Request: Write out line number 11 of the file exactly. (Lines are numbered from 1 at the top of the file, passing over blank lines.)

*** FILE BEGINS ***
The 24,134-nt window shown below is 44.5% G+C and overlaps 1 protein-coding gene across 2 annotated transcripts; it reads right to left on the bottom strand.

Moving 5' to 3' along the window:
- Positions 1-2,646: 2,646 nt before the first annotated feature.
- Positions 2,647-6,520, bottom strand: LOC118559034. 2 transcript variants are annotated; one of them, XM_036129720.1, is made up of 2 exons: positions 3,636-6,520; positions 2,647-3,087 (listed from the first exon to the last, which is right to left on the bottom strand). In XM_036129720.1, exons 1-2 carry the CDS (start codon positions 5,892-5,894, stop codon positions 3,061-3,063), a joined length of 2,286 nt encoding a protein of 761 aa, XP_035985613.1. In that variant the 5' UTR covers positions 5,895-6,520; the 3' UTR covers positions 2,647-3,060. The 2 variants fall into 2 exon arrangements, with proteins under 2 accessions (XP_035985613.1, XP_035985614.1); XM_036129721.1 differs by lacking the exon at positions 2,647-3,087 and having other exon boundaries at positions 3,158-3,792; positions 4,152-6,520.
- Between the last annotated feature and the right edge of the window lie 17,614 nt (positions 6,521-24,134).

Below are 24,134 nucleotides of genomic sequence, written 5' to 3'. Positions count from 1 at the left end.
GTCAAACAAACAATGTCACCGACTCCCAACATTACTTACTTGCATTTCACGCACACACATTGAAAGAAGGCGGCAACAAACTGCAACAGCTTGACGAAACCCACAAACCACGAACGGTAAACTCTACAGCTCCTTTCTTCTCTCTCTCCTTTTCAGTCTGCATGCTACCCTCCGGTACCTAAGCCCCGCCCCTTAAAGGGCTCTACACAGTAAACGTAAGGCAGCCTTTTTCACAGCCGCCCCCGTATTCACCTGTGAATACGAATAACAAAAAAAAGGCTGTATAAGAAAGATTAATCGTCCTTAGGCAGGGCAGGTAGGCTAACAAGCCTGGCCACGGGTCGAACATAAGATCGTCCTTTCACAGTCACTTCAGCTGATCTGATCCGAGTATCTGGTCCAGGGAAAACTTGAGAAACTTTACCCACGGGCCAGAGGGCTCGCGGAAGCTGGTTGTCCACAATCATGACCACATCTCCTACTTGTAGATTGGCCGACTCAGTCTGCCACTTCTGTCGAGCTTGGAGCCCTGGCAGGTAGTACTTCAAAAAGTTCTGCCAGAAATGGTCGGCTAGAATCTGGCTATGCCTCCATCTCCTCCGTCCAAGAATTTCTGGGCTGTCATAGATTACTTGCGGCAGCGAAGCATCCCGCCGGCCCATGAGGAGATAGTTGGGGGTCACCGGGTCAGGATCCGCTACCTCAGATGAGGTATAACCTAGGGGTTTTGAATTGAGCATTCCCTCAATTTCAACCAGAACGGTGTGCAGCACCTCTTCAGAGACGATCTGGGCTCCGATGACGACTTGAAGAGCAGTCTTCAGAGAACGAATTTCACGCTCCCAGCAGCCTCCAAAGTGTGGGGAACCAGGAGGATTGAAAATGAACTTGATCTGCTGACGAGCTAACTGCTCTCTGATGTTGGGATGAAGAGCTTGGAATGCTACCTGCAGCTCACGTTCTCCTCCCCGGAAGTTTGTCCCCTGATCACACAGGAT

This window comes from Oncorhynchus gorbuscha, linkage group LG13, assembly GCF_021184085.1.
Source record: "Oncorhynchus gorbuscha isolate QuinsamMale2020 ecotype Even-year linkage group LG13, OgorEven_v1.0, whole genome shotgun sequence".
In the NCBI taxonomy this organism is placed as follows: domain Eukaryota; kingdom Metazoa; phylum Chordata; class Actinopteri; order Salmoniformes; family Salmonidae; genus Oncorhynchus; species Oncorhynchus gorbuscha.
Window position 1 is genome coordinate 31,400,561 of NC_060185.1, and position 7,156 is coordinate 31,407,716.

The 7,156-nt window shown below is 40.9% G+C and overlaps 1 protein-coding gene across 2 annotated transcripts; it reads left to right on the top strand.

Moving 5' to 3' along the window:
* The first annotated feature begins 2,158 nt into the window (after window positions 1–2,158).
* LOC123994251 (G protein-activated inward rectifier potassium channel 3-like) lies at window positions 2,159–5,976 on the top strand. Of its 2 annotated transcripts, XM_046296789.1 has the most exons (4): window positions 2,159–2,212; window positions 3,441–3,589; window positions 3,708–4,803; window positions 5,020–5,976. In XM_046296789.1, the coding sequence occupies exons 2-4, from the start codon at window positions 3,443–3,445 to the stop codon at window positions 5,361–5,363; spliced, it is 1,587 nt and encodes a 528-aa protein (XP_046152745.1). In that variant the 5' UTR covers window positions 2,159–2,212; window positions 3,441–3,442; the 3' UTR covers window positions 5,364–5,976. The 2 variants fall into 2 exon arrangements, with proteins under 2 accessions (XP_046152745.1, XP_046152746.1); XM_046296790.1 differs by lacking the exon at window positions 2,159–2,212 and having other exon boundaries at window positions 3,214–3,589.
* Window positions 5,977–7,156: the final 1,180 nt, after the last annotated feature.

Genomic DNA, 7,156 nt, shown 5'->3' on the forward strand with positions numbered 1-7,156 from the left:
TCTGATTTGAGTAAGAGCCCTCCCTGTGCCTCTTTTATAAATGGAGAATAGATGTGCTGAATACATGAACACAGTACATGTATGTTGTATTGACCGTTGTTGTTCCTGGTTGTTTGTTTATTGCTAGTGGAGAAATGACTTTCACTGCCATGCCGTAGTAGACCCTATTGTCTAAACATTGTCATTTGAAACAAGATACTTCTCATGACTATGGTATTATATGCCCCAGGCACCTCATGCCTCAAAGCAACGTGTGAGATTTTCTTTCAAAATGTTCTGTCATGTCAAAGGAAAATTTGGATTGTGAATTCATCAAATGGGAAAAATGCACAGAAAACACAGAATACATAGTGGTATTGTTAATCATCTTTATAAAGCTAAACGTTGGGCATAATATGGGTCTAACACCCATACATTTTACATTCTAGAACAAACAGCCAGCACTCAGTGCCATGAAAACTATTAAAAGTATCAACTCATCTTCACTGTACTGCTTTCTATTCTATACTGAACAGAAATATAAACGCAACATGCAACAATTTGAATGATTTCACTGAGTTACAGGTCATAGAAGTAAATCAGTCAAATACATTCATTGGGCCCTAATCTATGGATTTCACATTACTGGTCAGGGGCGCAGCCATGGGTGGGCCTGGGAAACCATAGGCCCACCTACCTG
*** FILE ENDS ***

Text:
Window position 1 is genome coordinate 31,400,561 of NC_060185.1, and position 7,156 is coordinate 31,407,716.